Before the Internet, before smartphones, before satellite/cable TV—in fact before TV at all—a common pastime for families was to gather around a table and build a jigsaw puzzle. With just the cover of the box to guide them, they would fit individual pieces together for hours or even days until the completed picture of a famous painting, historical scene or some other image presented itself.
In a way, that’s how some brick-and-mortar retailers are adding e-Commerce capabilities to their distribution systems. Their retail store distribution was already running smoothly and successfully, so they added new, separate pieces as needed to help them compete and continue to grow in the e-Commerce world. And now, as their sales channels gradually shift more and more toward on-line sales, the issue of how to manage this growth is continually being addressed.
While that jigsaw puzzle approach may make sense from the retailer’s point of view, it ignores a very significant fact: customers don’t see your brand as a jigsaw puzzle made up of pieces. They see it as a single, unbroken picture. In other words, to them the XYZ Company’s retail stores and the XYZ Company’s online store are just the XYZ Company. And failure to deliver in one channel represents a failure in all channels, pushing customers to seek out the competition for their next purchase and ultimately affecting the lifetime value of that customer.
What that means in practical terms is retailers need to carefully evaluate their supply chain strategy of having separate warehouses or distribution centers for physical stores and online stores. While they may recognize the importance of providing customers with consistent service and buying experiences, it has made inventory management increasingly challenging.
Servicing customers at the levels they expect necessitates the ability to view their inventory within the supply chain as a single inventory, not as portions dedicated to one segment of the business at the exclusion of all others. As retail store replenishment continues to shift toward less-than-case quantities requiring small-lot, high-frequency processing of inventory, it puts even more pressure on material handling systems designed for retail store shipment. In short, they need to be able to access and ship that inventory wherever it needs to go, in whatever quantity is required—whether that’s one pallet, one carton or one piece. This kind of supply chain optimization and flexibility is at the core of the solution.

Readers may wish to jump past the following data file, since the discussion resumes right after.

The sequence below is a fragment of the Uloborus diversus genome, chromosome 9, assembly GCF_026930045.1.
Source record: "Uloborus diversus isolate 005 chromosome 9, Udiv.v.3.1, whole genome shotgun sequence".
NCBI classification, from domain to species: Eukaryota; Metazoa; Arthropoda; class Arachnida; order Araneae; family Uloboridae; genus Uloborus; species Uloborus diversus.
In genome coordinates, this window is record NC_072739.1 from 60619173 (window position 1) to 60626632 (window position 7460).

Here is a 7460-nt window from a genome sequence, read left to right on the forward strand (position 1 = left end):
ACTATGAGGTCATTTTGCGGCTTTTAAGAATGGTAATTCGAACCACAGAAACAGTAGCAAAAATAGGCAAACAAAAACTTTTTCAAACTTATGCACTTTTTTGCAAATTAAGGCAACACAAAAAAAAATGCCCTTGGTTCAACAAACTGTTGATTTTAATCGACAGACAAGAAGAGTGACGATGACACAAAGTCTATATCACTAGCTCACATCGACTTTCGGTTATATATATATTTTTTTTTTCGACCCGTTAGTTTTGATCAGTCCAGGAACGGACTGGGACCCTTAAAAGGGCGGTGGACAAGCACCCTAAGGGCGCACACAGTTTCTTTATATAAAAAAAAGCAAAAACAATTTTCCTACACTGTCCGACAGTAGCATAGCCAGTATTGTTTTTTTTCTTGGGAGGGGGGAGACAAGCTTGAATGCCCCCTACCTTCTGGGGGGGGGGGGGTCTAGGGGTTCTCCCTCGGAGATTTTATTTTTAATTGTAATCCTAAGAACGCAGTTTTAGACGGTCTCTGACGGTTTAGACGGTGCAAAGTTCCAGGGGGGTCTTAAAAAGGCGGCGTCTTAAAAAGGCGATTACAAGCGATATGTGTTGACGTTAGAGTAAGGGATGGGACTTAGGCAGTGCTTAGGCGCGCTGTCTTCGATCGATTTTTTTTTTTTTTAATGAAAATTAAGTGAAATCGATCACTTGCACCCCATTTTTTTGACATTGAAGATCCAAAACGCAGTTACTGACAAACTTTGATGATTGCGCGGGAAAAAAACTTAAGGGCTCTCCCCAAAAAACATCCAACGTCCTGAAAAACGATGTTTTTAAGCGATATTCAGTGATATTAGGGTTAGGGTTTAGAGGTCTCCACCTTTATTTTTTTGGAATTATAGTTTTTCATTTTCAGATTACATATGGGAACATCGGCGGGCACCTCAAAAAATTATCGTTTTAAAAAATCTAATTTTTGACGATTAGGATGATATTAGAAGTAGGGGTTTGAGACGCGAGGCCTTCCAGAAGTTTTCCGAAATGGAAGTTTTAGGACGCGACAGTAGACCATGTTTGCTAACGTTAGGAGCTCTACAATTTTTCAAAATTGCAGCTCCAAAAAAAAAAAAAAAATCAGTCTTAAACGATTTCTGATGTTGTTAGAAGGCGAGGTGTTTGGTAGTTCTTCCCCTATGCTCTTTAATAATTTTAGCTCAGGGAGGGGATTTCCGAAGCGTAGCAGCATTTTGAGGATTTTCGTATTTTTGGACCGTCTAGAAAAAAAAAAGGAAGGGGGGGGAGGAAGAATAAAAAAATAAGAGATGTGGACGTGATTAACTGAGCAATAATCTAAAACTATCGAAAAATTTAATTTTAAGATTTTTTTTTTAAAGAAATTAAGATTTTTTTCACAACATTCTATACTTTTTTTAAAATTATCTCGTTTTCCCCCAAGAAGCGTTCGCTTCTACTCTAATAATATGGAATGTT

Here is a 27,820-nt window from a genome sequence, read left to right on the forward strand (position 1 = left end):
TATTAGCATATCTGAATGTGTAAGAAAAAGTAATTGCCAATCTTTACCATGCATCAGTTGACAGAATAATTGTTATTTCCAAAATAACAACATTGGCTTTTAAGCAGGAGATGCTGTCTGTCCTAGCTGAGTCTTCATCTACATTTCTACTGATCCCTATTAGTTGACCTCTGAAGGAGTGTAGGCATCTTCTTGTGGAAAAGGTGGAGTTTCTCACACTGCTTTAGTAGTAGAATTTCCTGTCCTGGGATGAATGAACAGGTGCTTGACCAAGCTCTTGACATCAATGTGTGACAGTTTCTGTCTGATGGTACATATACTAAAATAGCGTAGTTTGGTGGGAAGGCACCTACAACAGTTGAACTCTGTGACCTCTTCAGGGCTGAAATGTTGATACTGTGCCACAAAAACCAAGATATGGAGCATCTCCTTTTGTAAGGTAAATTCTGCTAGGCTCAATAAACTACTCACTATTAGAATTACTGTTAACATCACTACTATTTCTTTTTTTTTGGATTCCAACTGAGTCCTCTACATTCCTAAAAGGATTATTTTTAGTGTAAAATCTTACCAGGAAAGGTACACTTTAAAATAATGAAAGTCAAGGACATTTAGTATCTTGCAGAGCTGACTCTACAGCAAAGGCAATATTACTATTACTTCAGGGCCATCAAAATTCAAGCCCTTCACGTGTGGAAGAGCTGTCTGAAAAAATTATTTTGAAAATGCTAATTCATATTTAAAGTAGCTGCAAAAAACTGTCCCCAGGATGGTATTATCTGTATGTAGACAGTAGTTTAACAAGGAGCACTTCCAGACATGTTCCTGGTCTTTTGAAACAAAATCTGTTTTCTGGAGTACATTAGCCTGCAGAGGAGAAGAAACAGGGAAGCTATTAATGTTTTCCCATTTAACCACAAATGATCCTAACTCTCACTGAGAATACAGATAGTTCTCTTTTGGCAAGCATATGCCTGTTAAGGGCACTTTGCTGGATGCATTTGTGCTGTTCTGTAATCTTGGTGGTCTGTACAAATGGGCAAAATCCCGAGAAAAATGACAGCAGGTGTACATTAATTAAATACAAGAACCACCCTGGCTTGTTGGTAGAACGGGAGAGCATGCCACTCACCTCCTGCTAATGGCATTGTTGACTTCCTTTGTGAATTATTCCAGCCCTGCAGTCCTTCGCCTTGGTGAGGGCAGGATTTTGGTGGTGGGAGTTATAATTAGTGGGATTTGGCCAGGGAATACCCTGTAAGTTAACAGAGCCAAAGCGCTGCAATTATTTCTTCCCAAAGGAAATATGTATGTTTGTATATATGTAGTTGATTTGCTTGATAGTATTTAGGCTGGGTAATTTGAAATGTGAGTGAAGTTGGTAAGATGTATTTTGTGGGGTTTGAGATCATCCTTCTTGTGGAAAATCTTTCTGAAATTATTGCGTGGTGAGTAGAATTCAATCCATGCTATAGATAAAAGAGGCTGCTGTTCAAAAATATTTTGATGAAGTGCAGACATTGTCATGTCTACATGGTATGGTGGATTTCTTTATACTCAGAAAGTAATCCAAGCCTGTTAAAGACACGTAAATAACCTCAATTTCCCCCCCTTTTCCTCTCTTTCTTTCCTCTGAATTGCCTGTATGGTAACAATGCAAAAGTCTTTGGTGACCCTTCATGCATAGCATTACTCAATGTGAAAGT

Obstacles to overcome
Getting there isn’t a matter of flipping a switch or issuing an edict. One major obstacle to all-channel commerce, especially for larger retailers, is a supply chain where distribution centers are merely waystations for merchandise moving from a manufacturing facility or a distribution center to its ultimate destination at a retail store. They may have dozens of pallets of a particular item available for online customer orders, but that inventory is merely there temporarily until the pallets are broken down and shipped to the stores.
There may be no system in place, either in software or physically, to pick a single SKU out of a carton at a distribution center in Kansas City, Missouri and ship it to an e-Commerce customer in Kissimmee, Florida.
Another obstacle is timing expectations. In a traditional retail warehouse or distribution center, the norm for shipping orders is one to two weeks after the order is placed, because most retailers have sophisticated inventory forecasting systems (or at least really smart people) in place that can anticipate demand. In the e-Commerce world, the expectation is that orders are shipped the same day, or at most the next business day. No customer who has made an impulse purchase or acted as a result of a sale wants to wait one to two weeks to receive a product ordered online.
Finally, for most retailers running separate inventories for stores and online sales, there are no rules in place governing priorities of inventory. If a store is promised a carton of a product and an online customer orders two of those items, which gets priority? The retailer must have a clear vision of what it considers priorities and strong rules in place to ensure those priorities are followed.
While these are serious obstacles, they and others not listed here absolutely need to be addressed. Because if Marshall Field’s historic edict to “Give the lady what she wants” still applies, retailers need to be able to deliver what she wants when and where she wants it—no matter if she purchases online or from a retail store.
While we may never reach the point where all purchases are made online, the numbers are definitely trending in that direction. According to comScore’s e-Commerce Measurement, fourth quarter online sales in 2011 increased by 14 percent, nearly triple the five percent increase of store sales. If you exclude automobiles, gasoline and food and beverage, retail sales only grew three percent, according to the U.S. Department of Commerce.